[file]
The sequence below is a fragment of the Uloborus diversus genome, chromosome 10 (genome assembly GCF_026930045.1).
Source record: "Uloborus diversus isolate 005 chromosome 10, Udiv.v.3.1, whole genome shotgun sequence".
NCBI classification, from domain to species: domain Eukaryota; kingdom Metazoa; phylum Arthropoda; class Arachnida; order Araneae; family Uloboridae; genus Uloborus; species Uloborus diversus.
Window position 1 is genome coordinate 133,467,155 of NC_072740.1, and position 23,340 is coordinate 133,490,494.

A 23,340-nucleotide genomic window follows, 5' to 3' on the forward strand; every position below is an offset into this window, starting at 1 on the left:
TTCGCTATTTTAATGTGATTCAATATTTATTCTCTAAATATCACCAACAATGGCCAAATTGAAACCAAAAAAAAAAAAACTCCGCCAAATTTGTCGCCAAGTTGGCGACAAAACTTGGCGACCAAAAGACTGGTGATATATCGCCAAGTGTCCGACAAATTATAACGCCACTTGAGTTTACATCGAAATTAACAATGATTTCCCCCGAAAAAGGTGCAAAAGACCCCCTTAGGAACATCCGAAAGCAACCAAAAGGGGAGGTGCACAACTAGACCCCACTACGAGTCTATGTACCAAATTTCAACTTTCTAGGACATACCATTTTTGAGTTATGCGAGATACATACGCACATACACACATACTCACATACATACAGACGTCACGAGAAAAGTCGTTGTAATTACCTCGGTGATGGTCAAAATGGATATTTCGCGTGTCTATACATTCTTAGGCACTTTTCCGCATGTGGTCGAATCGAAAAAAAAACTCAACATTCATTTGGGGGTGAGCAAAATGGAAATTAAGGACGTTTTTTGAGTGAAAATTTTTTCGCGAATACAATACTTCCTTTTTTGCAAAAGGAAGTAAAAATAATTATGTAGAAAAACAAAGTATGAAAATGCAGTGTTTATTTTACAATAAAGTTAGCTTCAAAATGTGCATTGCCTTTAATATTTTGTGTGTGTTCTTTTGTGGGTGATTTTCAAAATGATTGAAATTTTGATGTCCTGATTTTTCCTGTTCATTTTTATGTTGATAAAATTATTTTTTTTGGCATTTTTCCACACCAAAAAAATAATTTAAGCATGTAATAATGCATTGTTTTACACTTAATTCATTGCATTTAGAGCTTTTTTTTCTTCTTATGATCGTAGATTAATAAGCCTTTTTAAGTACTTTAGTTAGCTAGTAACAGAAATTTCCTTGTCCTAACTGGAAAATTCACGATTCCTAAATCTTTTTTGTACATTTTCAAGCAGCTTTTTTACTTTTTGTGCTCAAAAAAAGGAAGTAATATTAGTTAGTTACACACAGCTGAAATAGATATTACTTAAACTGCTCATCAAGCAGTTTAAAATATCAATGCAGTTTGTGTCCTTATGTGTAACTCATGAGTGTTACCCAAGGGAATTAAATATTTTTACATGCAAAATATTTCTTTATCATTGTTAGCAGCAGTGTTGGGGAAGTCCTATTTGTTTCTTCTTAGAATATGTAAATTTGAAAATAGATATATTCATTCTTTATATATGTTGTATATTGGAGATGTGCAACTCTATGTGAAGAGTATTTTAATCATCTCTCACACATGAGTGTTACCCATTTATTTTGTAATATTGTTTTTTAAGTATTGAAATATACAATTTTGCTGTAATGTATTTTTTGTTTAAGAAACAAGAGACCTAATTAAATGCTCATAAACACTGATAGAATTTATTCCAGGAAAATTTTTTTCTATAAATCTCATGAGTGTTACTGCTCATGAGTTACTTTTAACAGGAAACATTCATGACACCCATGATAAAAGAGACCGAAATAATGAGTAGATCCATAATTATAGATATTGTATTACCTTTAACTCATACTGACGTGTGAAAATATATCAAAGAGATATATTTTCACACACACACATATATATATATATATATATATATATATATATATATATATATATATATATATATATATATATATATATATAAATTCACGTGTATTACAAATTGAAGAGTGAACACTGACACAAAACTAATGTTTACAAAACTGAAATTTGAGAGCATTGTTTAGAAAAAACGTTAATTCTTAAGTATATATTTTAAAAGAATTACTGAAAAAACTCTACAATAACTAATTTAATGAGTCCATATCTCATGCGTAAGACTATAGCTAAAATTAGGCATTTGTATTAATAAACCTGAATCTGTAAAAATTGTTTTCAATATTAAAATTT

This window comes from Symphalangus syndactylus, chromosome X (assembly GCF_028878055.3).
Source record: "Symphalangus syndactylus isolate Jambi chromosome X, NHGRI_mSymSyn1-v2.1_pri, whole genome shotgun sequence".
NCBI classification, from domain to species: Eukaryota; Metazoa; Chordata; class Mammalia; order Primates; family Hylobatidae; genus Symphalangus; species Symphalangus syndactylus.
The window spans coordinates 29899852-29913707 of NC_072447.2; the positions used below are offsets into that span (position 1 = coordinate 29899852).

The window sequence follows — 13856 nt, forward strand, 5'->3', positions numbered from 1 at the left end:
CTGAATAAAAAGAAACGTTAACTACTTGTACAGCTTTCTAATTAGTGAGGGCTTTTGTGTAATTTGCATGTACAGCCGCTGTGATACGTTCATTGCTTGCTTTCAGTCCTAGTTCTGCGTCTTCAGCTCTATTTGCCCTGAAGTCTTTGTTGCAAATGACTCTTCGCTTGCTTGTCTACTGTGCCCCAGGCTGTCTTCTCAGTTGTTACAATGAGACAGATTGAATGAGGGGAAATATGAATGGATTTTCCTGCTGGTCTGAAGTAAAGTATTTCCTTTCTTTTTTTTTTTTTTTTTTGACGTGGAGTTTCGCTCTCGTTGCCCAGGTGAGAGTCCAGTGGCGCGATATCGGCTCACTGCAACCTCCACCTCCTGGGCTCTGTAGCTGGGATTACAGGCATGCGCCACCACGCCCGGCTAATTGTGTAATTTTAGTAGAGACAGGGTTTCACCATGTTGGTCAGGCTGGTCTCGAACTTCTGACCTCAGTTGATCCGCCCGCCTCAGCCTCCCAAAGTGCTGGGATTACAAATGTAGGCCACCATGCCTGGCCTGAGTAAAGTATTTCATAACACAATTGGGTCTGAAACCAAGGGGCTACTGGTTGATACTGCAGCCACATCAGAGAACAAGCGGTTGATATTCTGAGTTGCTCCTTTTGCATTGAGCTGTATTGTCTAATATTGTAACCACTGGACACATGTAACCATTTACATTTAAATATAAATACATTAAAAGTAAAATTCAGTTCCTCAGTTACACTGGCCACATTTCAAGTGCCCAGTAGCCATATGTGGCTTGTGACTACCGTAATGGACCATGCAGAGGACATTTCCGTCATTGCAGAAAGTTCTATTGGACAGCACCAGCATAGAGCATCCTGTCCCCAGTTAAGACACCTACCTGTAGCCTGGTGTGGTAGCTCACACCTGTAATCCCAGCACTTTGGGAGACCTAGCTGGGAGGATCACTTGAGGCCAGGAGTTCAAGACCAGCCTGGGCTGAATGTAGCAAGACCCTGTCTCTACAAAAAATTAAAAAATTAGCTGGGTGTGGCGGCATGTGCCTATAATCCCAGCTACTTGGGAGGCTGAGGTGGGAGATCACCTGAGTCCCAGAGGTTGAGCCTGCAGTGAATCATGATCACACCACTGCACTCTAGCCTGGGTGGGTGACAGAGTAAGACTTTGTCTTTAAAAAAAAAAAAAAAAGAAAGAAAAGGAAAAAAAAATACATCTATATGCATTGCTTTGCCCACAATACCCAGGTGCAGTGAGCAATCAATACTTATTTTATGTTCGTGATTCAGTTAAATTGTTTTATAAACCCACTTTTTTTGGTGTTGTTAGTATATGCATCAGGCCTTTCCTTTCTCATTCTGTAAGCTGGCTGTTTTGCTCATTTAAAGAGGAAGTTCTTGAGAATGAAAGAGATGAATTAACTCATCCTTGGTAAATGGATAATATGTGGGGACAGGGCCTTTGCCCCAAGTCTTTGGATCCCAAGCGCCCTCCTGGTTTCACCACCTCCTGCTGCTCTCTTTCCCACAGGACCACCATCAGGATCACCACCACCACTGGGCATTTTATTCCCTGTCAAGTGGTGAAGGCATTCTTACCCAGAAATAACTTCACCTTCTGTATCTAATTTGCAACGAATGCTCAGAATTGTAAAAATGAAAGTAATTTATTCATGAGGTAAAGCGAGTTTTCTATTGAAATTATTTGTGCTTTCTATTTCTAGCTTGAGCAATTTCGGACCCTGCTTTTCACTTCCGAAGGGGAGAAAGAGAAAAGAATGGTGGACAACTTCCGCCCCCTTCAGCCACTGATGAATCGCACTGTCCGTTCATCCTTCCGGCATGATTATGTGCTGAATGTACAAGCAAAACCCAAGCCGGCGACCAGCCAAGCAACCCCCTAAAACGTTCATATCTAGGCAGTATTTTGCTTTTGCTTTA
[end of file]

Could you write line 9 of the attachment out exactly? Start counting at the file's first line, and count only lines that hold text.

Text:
NCBI classification, from domain to species: Eukaryota; Metazoa; Chordata; class Mammalia; order Primates; family Hylobatidae; genus Symphalangus; species Symphalangus syndactylus.